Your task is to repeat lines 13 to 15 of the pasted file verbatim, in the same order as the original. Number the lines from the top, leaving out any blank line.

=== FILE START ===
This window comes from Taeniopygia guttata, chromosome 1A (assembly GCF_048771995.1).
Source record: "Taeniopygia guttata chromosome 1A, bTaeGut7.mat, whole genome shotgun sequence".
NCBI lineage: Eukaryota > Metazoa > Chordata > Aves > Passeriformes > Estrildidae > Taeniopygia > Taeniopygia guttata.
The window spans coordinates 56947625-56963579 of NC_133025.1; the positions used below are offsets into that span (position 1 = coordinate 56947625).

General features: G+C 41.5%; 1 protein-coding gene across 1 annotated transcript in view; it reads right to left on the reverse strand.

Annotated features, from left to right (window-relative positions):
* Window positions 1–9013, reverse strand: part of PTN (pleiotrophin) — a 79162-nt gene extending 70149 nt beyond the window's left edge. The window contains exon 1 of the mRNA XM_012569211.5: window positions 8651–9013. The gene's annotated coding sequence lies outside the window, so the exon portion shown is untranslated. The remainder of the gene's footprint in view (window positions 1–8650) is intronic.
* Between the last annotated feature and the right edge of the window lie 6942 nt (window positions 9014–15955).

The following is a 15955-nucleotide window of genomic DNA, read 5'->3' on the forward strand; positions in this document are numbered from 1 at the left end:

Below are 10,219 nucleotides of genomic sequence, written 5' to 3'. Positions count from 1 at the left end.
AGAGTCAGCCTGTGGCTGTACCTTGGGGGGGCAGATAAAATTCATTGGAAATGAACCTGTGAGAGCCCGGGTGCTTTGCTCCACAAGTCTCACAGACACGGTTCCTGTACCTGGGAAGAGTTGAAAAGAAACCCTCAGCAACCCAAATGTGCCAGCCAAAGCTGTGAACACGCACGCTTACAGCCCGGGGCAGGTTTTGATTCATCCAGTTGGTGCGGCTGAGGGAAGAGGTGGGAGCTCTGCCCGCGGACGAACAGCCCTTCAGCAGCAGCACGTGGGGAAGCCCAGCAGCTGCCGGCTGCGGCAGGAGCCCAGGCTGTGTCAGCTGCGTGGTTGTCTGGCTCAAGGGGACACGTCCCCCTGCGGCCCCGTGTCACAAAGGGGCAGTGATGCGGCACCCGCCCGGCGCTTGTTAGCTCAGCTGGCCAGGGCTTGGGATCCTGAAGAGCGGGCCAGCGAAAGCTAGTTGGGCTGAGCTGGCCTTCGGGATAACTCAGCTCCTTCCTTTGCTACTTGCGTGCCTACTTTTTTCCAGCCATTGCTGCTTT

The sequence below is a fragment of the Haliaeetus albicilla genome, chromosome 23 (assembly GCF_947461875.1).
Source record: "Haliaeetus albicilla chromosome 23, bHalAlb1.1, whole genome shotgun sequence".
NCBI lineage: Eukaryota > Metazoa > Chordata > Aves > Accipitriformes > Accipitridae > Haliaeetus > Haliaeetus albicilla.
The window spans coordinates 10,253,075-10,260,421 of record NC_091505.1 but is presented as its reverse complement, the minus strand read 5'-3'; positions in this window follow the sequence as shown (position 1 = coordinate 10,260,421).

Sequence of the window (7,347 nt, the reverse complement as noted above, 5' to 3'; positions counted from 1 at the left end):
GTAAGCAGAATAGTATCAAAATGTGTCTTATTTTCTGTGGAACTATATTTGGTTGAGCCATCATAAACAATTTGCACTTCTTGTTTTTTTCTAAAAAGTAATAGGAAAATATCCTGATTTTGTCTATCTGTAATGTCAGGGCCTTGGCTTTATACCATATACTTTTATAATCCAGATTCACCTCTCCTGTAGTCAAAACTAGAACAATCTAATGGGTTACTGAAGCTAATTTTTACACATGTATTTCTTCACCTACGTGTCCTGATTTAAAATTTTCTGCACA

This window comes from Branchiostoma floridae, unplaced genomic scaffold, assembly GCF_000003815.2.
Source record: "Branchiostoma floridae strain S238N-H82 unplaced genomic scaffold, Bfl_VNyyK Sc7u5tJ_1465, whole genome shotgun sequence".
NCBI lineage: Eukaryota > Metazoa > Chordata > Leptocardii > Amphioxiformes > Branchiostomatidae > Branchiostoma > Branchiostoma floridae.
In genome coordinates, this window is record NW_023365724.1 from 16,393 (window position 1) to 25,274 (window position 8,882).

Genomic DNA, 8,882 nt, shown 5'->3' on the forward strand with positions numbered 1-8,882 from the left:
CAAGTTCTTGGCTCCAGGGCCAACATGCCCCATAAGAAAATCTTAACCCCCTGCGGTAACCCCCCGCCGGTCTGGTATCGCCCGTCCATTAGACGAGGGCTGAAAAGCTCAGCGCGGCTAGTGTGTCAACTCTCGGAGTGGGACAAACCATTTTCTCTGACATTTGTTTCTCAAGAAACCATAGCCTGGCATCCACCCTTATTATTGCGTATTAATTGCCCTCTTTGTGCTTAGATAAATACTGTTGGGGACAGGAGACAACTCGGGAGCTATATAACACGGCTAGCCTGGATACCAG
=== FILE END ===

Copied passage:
Source record: "Haliaeetus albicilla chromosome 23, bHalAlb1.1, whole genome shotgun sequence".
NCBI lineage: Eukaryota > Metazoa > Chordata > Aves > Accipitriformes > Accipitridae > Haliaeetus > Haliaeetus albicilla.
The window spans coordinates 10,253,075-10,260,421 of record NC_091505.1 but is presented as its reverse complement, the minus strand read 5'-3'; positions in this window follow the sequence as shown (position 1 = coordinate 10,260,421).